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Member Spotlight: WithersRavenel Prioritizing Wellness to Attract and Retain Talent


WithersRavenel is a multidisciplinary firm, delivering engineering, planning, and surveying services. Based in North Carolina, the company is 100 percent employee-owned. It has a four-decade track record of designing places and supporting infrastructure to enhance people’s health, happiness, and well-being.

Until 2019, WithersRavenel was just “dabbling” in well-being by providing individual programs, according to Jess Vollmer the company’s Chief People Officer. That all changed, and just in time.

“We made well-being a strategic priority the year before COVID-19 hit,” she explained. “Our Thrive Well-Being Program was already part of our culture when the pandemic arrived, so it was easy for us to shift and pivot based on our employees’ changing needs, versus having to start from scratch. We were in a position where we just had to listen to our employees and adapt. Obviously, needs for mental health support increased in urgency during that time, and we were able to respond.”

The timely elevation of well-being for the firm was driven by a desire to improve the overall employee experience.

“Employees want much more than just a paycheck,” Vollmer said. “They want an experience. They want to feel supported. Well-being was very important for us to reach our goal of being a destination employer.”

As an employee-owned organization, WithersRavenel was already geared to listen closely to the needs of the workforce. It deployed that skill in the development of the company’s Thrive Well-Being Program. The program is driven by their Thrive Wellbeing Committee. The group, comprised of representatives from each department, evaluates employee participation and interest in current wellness activities while also generating ideas for new or expanded services.

“We looked to our employees to build a well-being culture,” Vollmer said.

Based on the nature of its business, WithersRavenel had to be creative when designing a well-being program.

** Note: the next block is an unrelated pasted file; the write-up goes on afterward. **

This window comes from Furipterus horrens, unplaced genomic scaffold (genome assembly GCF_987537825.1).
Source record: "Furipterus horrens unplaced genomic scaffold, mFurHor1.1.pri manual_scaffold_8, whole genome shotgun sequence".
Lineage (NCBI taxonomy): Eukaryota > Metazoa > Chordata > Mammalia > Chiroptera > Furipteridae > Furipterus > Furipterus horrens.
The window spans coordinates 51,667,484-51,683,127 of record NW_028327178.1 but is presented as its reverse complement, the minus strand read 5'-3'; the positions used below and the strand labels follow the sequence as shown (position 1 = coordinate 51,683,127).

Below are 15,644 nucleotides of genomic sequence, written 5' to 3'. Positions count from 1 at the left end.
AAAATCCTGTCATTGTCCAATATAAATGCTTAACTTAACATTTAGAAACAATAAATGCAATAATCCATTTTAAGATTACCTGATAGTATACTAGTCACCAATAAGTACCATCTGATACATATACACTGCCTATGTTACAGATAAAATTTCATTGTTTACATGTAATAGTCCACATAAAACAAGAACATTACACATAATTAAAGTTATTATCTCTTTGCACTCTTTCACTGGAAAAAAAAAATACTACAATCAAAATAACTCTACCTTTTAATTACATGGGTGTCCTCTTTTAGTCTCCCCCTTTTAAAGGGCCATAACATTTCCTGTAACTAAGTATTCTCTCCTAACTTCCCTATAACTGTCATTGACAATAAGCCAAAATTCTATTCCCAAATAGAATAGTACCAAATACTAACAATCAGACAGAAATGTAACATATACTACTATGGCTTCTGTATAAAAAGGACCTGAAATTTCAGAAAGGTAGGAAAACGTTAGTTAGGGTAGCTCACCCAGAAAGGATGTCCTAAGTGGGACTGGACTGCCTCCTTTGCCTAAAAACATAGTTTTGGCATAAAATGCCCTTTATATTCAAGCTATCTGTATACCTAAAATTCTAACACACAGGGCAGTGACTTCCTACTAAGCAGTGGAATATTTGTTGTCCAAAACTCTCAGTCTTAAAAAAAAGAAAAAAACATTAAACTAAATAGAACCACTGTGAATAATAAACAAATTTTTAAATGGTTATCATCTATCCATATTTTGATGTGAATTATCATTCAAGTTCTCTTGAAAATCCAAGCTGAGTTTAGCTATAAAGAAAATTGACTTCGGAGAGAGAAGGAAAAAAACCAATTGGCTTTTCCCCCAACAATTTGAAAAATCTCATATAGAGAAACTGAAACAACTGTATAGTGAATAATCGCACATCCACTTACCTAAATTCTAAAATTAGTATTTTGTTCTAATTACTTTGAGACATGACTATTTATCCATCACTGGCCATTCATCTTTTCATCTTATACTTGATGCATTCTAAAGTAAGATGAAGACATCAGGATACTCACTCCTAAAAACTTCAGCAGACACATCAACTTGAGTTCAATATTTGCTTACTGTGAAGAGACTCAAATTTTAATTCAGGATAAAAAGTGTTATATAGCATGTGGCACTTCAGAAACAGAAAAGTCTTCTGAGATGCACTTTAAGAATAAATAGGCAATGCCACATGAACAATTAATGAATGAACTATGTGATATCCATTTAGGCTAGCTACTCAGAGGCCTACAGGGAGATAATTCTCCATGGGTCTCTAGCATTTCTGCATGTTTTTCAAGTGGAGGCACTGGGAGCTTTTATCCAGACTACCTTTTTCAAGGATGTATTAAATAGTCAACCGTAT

“We have a wide variety of work responsibilities, including employees who are in the field, others who are at desks,” Vollmer said. “We have a multi-generational workforce. And we are a billable organization, so client deliverables dictate the day. We had a lot to balance to make well-being available, accessible, and appropriate for where different employees were in their jobs and their journeys.”

A key component of the firm’s well-being efforts is the use of micro trainings.

“Everyone is busy, and engaging in a traditional 30 minute or hour educational seminar is just not always possible,” said Ferebee Plyler, an HR Generalist who oversees the Thrive Well-Being Program. “We began offering 15-minute micro trainings that could be accessed early in the morning or during lunch. It’s been a very effective way for us to engage our population.“

In addition to rethinking the duration of trainings and learning sessions, the firm also discovered an expanded value proposition for these offerings.

“It’s not just about attending a training or session,” Plyler said. “There is an element of social interaction, people learning from each other and making connections. That’s just as important as the content being covered or the lessons being learned.”

The theme of connectivity runs deep.

“We are hyper-focused on connectivity, especially since we are in a hybrid working environment now,” Plyler said. “We are trying to make sure we have a high-touch approach and that people feel heard, appreciated, and seen. We’re helping employees uncover their natural talents. We’re seeking feedback and leveraging that at the team level to improve. The process has been meaningful for us.”

WithersRavenel employs roughly 350 people. The company’s size raises the stakes for well-being, especially given the firm’s focus on retaining talent.

“For a Fortune 500 employer, an average amount of turnover is no big deal, but for us, every person actually matters,” Vollmer said. “When you lose talented people on smaller teams, it has a significant impact.”

Being a smaller employer also means less budget and bandwidth to leverage when building a well-being program. That doesn’t have to be an obstacle though, according to Vollmer.

“Instead of a $10,000 speaker, find someone on your team or in your community who has something valuable to say,” she suggested. “Instead of overspending on high-end apps or platforms that offer more functionality than you need anyway, manage contests and activities manually if you have to. Look toward partnerships within your existing benefits to expand programs. A few examples include 401k providers and medical benefit partners. Finally, get more boots on the ground. We have been lucky to find people who are passionate about well-being to help us promote Thrive to our various departments and physical locations. They beat the drum for us.”

Committed and Aligned Leadership

The WithersRavenel team recognizes their focus on WELCOA Benchmark 1: Committed and Aligned Leadership as a strength of their program, pointing to executives and managers who truly invest in, and care about, their people.